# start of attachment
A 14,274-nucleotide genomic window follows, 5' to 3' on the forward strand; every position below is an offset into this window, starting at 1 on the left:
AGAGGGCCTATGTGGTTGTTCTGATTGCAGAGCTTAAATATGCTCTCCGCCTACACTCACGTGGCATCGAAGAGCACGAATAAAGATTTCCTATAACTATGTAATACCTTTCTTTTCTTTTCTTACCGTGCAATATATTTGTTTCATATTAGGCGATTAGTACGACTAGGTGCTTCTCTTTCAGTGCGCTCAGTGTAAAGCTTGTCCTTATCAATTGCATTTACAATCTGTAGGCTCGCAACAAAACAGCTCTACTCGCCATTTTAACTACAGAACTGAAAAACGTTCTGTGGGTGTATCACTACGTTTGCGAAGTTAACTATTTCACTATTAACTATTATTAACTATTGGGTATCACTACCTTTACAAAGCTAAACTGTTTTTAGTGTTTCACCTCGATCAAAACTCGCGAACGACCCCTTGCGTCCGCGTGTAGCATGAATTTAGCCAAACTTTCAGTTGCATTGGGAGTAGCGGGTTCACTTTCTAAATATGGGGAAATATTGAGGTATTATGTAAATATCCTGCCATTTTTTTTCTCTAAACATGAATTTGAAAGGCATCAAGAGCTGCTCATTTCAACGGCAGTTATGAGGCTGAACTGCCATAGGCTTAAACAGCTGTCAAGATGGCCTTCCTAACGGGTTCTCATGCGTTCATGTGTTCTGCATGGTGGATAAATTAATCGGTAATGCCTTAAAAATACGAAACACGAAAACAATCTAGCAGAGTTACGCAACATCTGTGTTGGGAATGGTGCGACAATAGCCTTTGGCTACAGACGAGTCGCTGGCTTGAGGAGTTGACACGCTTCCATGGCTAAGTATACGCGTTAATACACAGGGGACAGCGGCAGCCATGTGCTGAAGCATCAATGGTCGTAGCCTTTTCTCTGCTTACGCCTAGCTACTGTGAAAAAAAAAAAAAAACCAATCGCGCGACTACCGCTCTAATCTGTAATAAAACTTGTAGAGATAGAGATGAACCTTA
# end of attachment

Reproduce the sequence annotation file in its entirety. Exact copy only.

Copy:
A 14,274-nucleotide genomic window follows, 5' to 3' on the forward strand; every position below is an offset into this window, starting at 1 on the left:
AGAGGGCCTATGTGGTTGTTCTGATTGCAGAGCTTAAATATGCTCTCCGCCTACACTCACGTGGCATCGAAGAGCACGAATAAAGATTTCCTATAACTATGTAATACCTTTCTTTTCTTTTCTTACCGTGCAATATATTTGTTTCATATTAGGCGATTAGTACGACTAGGTGCTTCTCTTTCAGTGCGCTCAGTGTAAAGCTTGTCCTTATCAATTGCATTTACAATCTGTAGGCTCGCAACAAAACAGCTCTACTCGCCATTTTAACTACAGAACTGAAAAACGTTCTGTGGGTGTATCACTACGTTTGCGAAGTTAACTATTTCACTATTAACTATTATTAACTATTGGGTATCACTACCTTTACAAAGCTAAACTGTTTTTAGTGTTTCACCTCGATCAAAACTCGCGAACGACCCCTTGCGTCCGCGTGTAGCATGAATTTAGCCAAACTTTCAGTTGCATTGGGAGTAGCGGGTTCACTTTCTAAATATGGGGAAATATTGAGGTATTATGTAAATATCCTGCCATTTTTTTTCTCTAAACATGAATTTGAAAGGCATCAAGAGCTGCTCATTTCAACGGCAGTTATGAGGCTGAACTGCCATAGGCTTAAACAGCTGTCAAGATGGCCTTCCTAACGGGTTCTCATGCGTTCATGTGTTCTGCATGGTGGATAAATTAATCGGTAATGCCTTAAAAATACGAAACACGAAAACAATCTAGCAGAGTTACGCAACATCTGTGTTGGGAATGGTGCGACAATAGCCTTTGGCTACAGACGAGTCGCTGGCTTGAGGAGTTGACACGCTTCCATGGCTAAGTATACGCGTTAATACACAGGGGACAGCGGCAGCCATGTGCTGAAGCATCAATGGTCGTAGCCTTTTCTCTGCTTACGCCTAGCTACTGTGAAAAAAAAAAAAAAACCAATCGCGCGACTACCGCTCTAATCTGTAATAAAACTTGTAGAGATAGAGATGAACCTTA